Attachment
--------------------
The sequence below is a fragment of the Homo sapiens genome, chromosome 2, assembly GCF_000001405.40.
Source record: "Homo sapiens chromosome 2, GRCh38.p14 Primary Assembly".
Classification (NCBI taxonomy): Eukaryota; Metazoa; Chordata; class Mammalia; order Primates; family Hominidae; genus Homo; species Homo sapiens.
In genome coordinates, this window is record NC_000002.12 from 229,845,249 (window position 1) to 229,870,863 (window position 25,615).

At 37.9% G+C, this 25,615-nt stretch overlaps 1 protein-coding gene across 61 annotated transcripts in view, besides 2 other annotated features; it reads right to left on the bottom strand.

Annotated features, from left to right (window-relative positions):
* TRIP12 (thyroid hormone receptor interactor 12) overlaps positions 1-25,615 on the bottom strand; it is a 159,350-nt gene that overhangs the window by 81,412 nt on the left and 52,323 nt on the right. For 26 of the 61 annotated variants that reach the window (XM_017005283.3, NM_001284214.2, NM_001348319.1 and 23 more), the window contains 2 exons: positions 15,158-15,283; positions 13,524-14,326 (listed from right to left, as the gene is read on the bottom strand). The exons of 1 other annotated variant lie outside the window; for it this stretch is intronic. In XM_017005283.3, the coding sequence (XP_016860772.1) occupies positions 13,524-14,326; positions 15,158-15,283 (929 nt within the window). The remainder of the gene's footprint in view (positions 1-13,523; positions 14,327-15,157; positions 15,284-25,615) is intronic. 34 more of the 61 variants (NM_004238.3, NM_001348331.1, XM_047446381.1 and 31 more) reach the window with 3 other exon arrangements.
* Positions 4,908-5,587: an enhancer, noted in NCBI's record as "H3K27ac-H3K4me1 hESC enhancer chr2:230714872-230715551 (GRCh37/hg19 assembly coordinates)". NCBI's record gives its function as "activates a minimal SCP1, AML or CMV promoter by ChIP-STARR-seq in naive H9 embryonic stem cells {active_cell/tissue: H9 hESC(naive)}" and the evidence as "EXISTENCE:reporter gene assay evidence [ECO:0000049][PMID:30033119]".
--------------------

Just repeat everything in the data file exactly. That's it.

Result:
The sequence below is a fragment of the Homo sapiens genome, chromosome 2, assembly GCF_000001405.40.
Source record: "Homo sapiens chromosome 2, GRCh38.p14 Primary Assembly".
Classification (NCBI taxonomy): Eukaryota; Metazoa; Chordata; class Mammalia; order Primates; family Hominidae; genus Homo; species Homo sapiens.
In genome coordinates, this window is record NC_000002.12 from 229,845,249 (window position 1) to 229,870,863 (window position 25,615).

At 37.9% G+C, this 25,615-nt stretch overlaps 1 protein-coding gene across 61 annotated transcripts in view, besides 2 other annotated features; it reads right to left on the bottom strand.

Annotated features, from left to right (window-relative positions):
* TRIP12 (thyroid hormone receptor interactor 12) overlaps positions 1-25,615 on the bottom strand; it is a 159,350-nt gene that overhangs the window by 81,412 nt on the left and 52,323 nt on the right. For 26 of the 61 annotated variants that reach the window (XM_017005283.3, NM_001284214.2, NM_001348319.1 and 23 more), the window contains 2 exons: positions 15,158-15,283; positions 13,524-14,326 (listed from right to left, as the gene is read on the bottom strand). The exons of 1 other annotated variant lie outside the window; for it this stretch is intronic. In XM_017005283.3, the coding sequence (XP_016860772.1) occupies positions 13,524-14,326; positions 15,158-15,283 (929 nt within the window). The remainder of the gene's footprint in view (positions 1-13,523; positions 14,327-15,157; positions 15,284-25,615) is intronic. 34 more of the 61 variants (NM_004238.3, NM_001348331.1, XM_047446381.1 and 31 more) reach the window with 3 other exon arrangements.
* Positions 4,908-5,587: an enhancer, noted in NCBI's record as "H3K27ac-H3K4me1 hESC enhancer chr2:230714872-230715551 (GRCh37/hg19 assembly coordinates)". NCBI's record gives its function as "activates a minimal SCP1, AML or CMV promoter by ChIP-STARR-seq in naive H9 embryonic stem cells {active_cell/tissue: H9 hESC(naive)}" and the evidence as "EXISTENCE:reporter gene assay evidence [ECO:0000049][PMID:30033119]".